Wisdom//

What the Bow Wow Challenge Says About the Pressures of Social Media

Time to take a hard look at our status-driven culture.


If you’re not in the loop on the Bow Wow challenge viral meme, allow us to fill you in: Earlier this week, rapper Bow Wow (also known as Shad Moss) Instagrammed a picture of a private plane with a caption implying he was about to hop on that plane and jet to New York. A very short while later, a SnapChat image starting making the rounds showing Bow Wow on a commercial flight to — you guessed it — New York.

The Internet was quick to jump on the rapper’s apparent lie and the Bow Wow Challenge was born, with people relentlessly ridiculing him for using social media to project a false image of himself. But the sad truth is that most of us use social media the same way, even if we’re not fibbing about something as seemingly highbrow as flying private instead of commercial.

Unless you’re unusually honest on your social accounts, you’re probably using them to present a rose-colored view of your life. We Instagram nights out with friends, not tough days at work. We post about our PR in our latest road race, not mornings where we slept through our alarms instead of getting up for training runs. There’s pressure to show the good and hide the bad.

Self-comparison is a powerful force and when we’re stacking ourselves up against other people’s digital highlight reels, it’s normal to feel inadequate. That adds to what we already know about the negative effects of social media, with more and more research suggesting that the more time we spend on our social accounts, and the more social platforms we use, the higher our risk of poor mental and physical well-being.

Image courtesy of Pixabay

Perhaps the most important point being glossed over in the coverage of Bow Wow-gate is that the idea he was chasing, and got caught coming up short on, was our outdated notion of success. In the grand scheme of things, does your mode of transportation really matter? Is that what you’ll look back on in the future and use as a barometer of whether or not you lived a full life? Almost definitely not. And it’s particularly problematic when celebrities — people that young and old alike look up to and try to emulate — use their social accounts to glamorize materialism over meaning.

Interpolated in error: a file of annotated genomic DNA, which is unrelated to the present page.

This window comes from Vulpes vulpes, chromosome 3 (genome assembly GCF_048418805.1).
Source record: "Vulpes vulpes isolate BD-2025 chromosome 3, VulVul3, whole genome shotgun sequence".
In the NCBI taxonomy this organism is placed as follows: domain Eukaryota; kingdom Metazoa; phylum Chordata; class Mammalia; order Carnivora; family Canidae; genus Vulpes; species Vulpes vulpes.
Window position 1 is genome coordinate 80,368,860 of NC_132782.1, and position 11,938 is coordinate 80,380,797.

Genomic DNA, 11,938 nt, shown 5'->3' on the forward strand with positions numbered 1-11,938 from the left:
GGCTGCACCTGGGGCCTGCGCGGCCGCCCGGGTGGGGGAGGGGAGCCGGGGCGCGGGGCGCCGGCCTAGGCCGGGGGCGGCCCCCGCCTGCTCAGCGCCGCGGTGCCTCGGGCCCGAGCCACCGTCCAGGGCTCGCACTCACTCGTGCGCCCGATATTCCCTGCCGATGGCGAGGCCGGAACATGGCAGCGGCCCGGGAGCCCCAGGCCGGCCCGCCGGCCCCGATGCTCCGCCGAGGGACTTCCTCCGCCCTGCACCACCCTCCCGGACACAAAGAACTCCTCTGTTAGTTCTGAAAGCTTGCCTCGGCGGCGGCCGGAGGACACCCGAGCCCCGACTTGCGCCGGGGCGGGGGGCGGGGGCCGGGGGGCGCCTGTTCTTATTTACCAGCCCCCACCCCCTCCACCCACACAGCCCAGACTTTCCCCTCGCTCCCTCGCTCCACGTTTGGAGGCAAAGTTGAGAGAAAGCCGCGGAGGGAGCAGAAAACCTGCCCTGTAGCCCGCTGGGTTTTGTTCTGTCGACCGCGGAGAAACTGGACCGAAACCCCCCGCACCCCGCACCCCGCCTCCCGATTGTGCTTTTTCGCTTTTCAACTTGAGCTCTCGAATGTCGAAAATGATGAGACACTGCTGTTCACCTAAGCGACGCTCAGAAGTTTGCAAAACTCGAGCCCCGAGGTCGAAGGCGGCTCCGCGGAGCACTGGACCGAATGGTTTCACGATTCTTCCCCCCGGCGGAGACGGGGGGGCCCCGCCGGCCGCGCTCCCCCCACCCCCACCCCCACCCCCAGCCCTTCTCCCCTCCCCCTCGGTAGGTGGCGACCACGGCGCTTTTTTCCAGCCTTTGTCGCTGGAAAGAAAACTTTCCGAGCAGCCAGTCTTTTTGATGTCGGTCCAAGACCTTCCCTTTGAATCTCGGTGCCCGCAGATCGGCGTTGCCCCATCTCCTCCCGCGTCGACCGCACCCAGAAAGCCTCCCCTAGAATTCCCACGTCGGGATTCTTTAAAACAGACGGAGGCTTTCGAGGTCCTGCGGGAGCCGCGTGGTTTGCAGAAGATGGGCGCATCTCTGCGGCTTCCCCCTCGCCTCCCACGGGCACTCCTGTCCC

So before you jump on the bandwagon of roasting Bow Wow, try to remember that he’s dealing with the same social media pressures that the rest of us are, only his are magnified because he’s famous. And the next time you’re tempted to post something that’s a less-than-accurate depiction of your life right now, consider going with a more honest approach.

Originally published at medium.com

The Thrive Global Community welcomes voices from many spheres. We publish pieces written by outside contributors with a wide range of opinions, which don’t necessarily reflect our own. Learn more or join us as a community member!
Share your comments below. Please read our commenting guidelines before posting. If you have a concern about a comment, report it here.

You might also like...

Work Smarter//

How to Save Your Career From Social Media Meltdown

by Nancy Rothbard
Community//

The Relationship Between Social Media And Mental Health

by Jeanne Lewis
Community//

7 Daily Rituals

by Julia Whelan

Sign up for the Thrive Global newsletter

Will be used in accordance with our privacy policy.

Thrive Global
People look for retreats for themselves, in the country, by the coast, or in the hills . . . There is nowhere that a person can find a more peaceful and trouble-free retreat than in his own mind. . . . So constantly give yourself this retreat, and renew yourself.

- MARCUS AURELIUS

We use cookies on our site to give you the best experience possible. By continuing to browse the site, you agree to this use. For more information on how we use cookies, see our Privacy Policy.